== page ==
Archiving of not only dead and not only historical but also present tense artists is a huge concern for film, video and media artist communities, but a low priority for many museums as socio-political structures. “Avant-garde” or “no commercial potential” are routinely dismissed as elitist and not of concern to “real people.” Some panelists and delegates advocated for a do-it-yourself, grass-roots approach— don’t wait for the state and so forth. But funds are required, and where might they come from in order to engage in serious archiving of the so many artists who deserve to be rigorously archived? Well? Does the analogue necessarily have to enter the digital realm in order to survive and be presentable? Is the degeneration of the original image(s) a necessary compromise? If the degenerating (fading) of images is unacceptable, then what is? Commitment to materials is important if applicable. And surely this decision is up to the individual artist, if practical and feasible etcetera? Yes, the individual artist.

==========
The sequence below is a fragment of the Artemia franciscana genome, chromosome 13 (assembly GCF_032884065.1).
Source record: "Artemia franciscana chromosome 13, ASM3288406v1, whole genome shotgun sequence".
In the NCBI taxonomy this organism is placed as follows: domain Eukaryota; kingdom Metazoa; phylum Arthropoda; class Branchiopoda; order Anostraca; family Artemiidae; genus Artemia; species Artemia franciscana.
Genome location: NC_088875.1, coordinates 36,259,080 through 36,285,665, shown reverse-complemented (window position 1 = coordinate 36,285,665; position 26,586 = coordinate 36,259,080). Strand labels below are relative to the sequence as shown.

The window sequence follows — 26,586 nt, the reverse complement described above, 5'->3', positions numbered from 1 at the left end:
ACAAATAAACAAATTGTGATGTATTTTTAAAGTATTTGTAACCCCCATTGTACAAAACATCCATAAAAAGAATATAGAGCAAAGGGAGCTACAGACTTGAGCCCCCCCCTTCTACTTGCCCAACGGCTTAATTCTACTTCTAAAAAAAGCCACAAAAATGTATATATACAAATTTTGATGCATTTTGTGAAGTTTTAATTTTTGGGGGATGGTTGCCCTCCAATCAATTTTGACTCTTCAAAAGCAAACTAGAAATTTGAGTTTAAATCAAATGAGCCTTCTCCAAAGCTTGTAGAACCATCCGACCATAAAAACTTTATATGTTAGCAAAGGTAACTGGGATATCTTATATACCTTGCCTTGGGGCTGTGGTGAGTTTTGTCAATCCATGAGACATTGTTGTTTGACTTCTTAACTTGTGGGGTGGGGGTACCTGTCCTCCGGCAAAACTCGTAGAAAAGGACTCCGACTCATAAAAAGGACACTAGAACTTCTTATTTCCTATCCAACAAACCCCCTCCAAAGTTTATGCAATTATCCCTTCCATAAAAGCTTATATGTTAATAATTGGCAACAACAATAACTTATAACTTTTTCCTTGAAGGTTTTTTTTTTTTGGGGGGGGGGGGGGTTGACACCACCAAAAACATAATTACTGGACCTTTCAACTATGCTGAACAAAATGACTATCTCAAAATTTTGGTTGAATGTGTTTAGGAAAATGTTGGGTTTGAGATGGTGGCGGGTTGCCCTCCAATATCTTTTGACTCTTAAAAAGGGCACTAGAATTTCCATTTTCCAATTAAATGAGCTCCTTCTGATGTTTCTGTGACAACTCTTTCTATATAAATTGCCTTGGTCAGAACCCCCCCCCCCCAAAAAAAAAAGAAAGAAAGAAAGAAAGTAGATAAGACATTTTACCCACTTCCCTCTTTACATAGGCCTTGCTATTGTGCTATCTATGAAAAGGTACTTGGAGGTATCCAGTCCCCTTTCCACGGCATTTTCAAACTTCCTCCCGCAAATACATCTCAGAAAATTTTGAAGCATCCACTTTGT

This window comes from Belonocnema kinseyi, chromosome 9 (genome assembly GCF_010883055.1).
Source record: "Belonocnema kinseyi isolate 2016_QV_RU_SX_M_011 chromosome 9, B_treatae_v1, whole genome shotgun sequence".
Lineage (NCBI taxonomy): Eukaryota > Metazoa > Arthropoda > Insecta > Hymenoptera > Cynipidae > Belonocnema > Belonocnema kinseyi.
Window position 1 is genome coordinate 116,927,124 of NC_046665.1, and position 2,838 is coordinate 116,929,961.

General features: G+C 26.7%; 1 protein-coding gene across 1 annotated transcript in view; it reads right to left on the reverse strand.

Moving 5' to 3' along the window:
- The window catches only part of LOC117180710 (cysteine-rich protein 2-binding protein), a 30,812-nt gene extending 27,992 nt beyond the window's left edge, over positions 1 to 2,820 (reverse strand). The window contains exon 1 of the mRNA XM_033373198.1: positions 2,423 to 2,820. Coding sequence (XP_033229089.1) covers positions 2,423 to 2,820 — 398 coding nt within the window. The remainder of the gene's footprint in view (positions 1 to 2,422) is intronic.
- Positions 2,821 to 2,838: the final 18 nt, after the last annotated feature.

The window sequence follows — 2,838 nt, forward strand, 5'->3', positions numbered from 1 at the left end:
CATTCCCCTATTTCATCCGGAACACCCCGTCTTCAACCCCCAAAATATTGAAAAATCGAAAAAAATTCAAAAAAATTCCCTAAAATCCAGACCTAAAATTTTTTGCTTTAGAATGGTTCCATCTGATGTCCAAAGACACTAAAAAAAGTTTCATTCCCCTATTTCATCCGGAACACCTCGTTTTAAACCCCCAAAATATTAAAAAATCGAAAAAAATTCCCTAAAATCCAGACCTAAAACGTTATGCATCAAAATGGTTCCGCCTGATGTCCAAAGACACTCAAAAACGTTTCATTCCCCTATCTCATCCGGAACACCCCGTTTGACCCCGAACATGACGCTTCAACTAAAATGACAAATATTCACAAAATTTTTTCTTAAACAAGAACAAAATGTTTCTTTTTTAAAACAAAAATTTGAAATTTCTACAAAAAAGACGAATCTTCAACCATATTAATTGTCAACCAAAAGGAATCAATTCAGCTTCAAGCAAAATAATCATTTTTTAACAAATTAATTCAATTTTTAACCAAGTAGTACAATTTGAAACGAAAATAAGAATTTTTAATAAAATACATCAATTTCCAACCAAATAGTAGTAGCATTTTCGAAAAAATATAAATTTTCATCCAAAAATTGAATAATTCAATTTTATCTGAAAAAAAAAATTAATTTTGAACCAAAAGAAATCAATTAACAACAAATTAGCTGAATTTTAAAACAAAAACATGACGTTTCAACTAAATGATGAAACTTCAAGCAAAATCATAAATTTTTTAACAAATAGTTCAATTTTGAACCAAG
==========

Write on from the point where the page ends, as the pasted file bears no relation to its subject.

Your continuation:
So many of the sessions and panels at the 2010 Congress were concerned with history. Titles included: Carrying History Forward, Permanence in Flux: Archival Practices, and Raiding the Archive. These titles all imply using history to forge futures. The Canadian aboriginal curator Steven Loft warned of the dangers about setting up situations in which both individuals and collectives spent much of their time recovering the past, and good on him for saying so. But didn’t some famous sci-fi writer once opine that those who control the past control the future? Well, yes, that is a truism. And so many experimental film and media practices have been ephemeral, to relative degrees, within museum structures and the media-at-large. There was a noticeable absence of not only futurism (no capital letters here, please) but aggressive present-ism (otherwise known as modernism). So many of the works excerpted or even screened in entirety by presenting panelists deployed rescanned or re-jigged archival footage or source materials from the public realm. A delegate (actually yours truly) enquired at one point about abstractionism. I witnessed very few examples of abstractionism (what about animation?) during the conference. Abstractionism is of course associated by many with obscurantism and refusal to engage with any social realm and, well, modernism. Abstractionism is not associated with realism, even though abstract thought patterns are in fact the reality when recorded realties and thought patterns alike begin to first lock into repetitive patterns and then begin smashing those patterns. Abstractionism can be both a comfort zone and a danger zone, just like archive-raiding or media-pilfering or whatever the practice.